Firing different types of clients

Via Christopher Hawkins, I found this post on firing 11 different kinds of clients. I especially liked his advice about the "Slow Pay" client who doesn’t pay on time.

As I’ve mentioned before, I don’t tolerate clients who miss payment deadlines. I have a pretty strict process that I follow when a client doesn’t pay. I really think far too many consultants are generous with payment terms. It doesn’t make sense. When you go to McDonald’s, can you walk away with a $3.99 combo without paying? No. And the kind of stuff they serve up at McDonald’s require very little materials input or time. So what’s with all the consultants who shrug off clients who are slow to pay on projects that involve tens or hundreds of hours and even thousands of dollars in consulting fees?

Don’t tolerage late-paying clients. Sure, you might get the odd client who’s gone into labour unexpectedly, had a death in the family or otherwise suffered a trauma. You can use your discretion then. But don’t, as a general rule, put up with late-paying clients. Don’t be a chump.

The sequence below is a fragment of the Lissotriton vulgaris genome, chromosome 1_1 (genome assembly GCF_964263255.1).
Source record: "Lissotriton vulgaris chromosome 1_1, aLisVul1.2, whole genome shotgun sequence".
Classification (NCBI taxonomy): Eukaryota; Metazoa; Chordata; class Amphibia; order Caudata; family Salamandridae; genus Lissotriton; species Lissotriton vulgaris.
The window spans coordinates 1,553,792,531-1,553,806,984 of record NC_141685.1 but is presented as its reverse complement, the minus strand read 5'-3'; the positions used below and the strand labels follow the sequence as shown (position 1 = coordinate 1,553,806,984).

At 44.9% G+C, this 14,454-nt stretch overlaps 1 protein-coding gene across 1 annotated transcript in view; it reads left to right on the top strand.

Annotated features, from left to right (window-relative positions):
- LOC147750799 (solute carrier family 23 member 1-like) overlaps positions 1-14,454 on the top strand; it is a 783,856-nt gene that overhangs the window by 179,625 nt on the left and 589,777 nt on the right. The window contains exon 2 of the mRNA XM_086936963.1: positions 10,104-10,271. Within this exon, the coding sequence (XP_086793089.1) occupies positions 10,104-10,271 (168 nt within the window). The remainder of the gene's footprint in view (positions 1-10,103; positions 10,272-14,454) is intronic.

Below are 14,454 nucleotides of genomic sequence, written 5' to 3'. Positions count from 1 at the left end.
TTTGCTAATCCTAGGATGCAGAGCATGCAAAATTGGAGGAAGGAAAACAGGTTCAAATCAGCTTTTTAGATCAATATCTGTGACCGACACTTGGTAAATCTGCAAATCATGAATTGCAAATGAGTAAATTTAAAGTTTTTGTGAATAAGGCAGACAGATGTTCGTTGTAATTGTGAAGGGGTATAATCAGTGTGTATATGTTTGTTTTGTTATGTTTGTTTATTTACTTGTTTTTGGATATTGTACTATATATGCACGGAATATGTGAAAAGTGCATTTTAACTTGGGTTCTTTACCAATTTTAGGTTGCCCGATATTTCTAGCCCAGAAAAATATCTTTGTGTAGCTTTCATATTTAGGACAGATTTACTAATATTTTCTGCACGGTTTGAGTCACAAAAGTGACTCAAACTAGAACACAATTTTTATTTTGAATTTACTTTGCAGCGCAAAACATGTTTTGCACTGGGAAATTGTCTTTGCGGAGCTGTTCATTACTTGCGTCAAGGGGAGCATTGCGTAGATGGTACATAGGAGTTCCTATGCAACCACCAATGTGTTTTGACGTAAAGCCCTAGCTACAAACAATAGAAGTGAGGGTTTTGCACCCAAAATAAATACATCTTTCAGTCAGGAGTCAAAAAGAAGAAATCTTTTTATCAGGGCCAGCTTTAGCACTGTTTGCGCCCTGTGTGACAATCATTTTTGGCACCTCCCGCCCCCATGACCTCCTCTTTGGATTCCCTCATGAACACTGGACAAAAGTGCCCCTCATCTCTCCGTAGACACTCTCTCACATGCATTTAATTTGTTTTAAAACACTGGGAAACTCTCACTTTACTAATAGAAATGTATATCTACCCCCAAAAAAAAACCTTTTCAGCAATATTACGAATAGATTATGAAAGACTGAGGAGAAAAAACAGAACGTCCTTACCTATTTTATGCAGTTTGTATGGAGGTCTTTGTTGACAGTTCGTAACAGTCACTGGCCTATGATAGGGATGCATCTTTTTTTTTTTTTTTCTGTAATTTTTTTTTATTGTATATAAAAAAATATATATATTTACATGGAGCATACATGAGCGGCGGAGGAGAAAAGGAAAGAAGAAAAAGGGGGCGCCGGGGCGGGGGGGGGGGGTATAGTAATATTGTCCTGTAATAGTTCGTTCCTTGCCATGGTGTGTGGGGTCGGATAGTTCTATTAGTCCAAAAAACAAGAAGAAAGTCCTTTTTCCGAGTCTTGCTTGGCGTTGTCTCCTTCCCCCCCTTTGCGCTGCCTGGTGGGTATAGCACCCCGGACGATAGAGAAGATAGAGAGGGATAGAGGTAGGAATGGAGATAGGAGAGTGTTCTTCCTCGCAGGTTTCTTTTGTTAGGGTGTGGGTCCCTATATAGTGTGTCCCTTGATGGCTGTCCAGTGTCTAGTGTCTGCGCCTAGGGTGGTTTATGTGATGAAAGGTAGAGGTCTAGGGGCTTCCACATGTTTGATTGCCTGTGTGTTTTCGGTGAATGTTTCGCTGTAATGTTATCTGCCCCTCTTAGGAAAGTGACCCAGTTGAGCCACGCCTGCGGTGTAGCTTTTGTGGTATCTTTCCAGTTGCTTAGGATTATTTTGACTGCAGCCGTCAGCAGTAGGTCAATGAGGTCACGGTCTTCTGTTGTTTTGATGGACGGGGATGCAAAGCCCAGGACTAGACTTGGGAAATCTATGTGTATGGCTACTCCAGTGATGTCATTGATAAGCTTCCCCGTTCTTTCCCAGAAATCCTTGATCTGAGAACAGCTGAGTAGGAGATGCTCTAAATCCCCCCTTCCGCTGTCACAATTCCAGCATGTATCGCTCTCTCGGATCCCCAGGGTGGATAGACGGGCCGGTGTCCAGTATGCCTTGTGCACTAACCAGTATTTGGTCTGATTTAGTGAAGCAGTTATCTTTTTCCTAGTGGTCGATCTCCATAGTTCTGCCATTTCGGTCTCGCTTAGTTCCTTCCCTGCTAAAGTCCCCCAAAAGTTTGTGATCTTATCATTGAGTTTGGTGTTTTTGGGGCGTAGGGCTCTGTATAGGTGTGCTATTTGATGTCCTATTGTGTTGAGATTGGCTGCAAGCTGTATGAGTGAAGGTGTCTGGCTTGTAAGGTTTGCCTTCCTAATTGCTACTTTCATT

3 thoughts on “Firing different types of clients”

  1. If you don’t accept late-paying clients, you won’t do any government work. The Federal govt will not pay in advance and usually take 45-60 days to pay. You will get paid, but it is always late.

  2. In my contracts with government or big business, there’s always a clause about payment. Net 90 isn’t late if you agree in advance. And, if you’ve got a deposit, it softens the blow.

    That’s different from dealing with a regular-sized company that is simply putting the squeeze on suppliers.

  3. Andréa,

    First off, thanks for reading my blog. Second, thanks for mentioning it! I’ve gotten a lot of feedback from “11 Clients You Should Fire Right Now” and it’s great to see other consultants like you getting benefit from it, even three years later.

    You are indeed correct that slow-paying clients are a big, big problem for any consultancy. If cash is king, then cash *flow* is the kingdom. Any client that habitually disrupts the agreed-upon cash flow has gone from being an asset to being a liability. Good for you for being willing to take a stand.

    Good luck with your blog and your consulting career!

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